My toenail turned black after an injury — what should I do?


I hurt my toe and now the nail has turned black. What can I do?


Ouch — I’ve been there. A couple of years ago I was outdoors and turned around to walk in the opposite direction, and boom! My big toe hit a lamppost. At least my toe got there before my face did.

A day or two later the toenail was black and blue, and the day after that it hurt a lot. What I had, and what you probably have, is blood under the nail, a condition called subungual hematoma.

Treatment for a subungual hematoma involves relieving pressure by draining the blood trapped under the nail. I vividly remember the first time I learned how to do it, as an intern in the emergency room. The patient was a weekend carpenter who had hammered a nail, but it wasn’t a metal nail: It was the nail on his left thumb.

My supervising physician told me to unbend a paperclip, and to heat the sharp end and push it through the man’s thumbnail to burn a hole in the nail. I replied: “What is this, the 15th century? That’s barbaric!” My supervisor smiled and told me, “You’ll remember this learning experience for a long time, and your patient will be grateful.” And I have, and he was.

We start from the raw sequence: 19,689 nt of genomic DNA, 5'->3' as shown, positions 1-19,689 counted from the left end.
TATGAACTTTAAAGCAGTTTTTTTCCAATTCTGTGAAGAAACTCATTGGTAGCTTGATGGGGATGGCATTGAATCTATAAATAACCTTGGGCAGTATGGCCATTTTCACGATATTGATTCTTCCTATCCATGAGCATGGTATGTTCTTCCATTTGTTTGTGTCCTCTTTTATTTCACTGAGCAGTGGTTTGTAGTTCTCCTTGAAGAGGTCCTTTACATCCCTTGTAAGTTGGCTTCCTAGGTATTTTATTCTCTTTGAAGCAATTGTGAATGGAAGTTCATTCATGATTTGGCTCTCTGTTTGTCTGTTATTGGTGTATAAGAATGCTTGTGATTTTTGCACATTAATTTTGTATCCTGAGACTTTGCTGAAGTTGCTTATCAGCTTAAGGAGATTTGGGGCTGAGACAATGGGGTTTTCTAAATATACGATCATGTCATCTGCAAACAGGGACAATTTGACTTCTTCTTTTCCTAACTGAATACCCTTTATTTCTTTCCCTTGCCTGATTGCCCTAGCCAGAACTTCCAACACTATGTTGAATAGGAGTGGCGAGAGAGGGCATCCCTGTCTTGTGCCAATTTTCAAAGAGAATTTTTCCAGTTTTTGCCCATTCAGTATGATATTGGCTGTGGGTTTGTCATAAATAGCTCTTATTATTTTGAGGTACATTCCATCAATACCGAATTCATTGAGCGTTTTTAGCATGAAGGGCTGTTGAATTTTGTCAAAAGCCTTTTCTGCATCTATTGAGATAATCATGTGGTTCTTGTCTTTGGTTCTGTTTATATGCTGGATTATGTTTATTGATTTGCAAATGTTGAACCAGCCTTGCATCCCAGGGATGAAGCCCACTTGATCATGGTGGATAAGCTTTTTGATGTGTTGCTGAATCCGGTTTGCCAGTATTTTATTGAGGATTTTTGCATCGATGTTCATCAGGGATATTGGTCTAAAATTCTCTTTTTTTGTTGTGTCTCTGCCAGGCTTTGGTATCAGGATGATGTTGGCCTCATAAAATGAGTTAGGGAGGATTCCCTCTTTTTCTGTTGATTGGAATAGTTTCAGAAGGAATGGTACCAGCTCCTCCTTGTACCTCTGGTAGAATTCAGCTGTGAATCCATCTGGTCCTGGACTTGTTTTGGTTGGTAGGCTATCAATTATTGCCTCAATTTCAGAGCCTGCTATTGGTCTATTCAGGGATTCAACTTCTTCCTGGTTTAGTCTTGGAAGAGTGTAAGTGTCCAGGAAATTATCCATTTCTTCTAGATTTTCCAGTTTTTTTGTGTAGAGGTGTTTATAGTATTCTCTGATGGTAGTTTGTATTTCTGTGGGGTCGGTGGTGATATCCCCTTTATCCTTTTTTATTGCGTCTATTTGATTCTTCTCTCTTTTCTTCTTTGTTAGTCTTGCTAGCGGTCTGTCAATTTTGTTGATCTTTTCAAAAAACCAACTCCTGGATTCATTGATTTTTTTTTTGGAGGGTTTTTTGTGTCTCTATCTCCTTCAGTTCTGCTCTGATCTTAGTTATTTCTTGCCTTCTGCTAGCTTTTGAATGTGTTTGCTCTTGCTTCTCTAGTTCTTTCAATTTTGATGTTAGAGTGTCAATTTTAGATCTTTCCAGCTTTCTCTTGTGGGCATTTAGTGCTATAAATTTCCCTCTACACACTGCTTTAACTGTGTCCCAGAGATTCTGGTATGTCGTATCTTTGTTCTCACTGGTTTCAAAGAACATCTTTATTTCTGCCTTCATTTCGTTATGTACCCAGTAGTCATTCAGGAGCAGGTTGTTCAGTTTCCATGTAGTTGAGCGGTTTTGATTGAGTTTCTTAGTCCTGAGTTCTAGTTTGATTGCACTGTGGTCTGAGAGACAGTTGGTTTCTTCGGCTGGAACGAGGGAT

Before the supervisor accompanied me into the patient’s room, he gave me one more piece of advice: “Explain what you’ll be doing, but don’t explain exactly how you’ll be doing it.”

I explained to the patient the need to let the trapped blood out to relieve the pressure by making a hole in the nail. It would hurt for a second, but then he’d feel better. I asked the patient to lie down on the exam table with his head turned to the right, and his left thumb on the table, just next to his head. Then I heated the tip of the paperclip until it was orange and said, “OK, here goes.” Then I pushed the hot paperclip through the nail and blood spurted out. The patient shouted “Hey!” and I said, “OK, it’s done.” A minute later: “Doctor, thank you. That feels so much better.”

I’ve subsequently met some mothers who tell me they’ve done this with their kids — having learned it when their mothers did it to them. But I don’t advise doing it yourself. Sometimes large hematomas that turn the whole nail black and blue can mean the toe or finger is fractured, and a tetanus shot may be needed.

Unfortunately, your nail injury is likely to be noticeable until the damaged nail grows out. For toenails, this can take about four months; fingernails usually regrow completely in about two months. If you’ve injured the base of your nail, some cosmetic changes may be permanent. But the pain will be gone, as the result of a “barbaric” but effective treatment.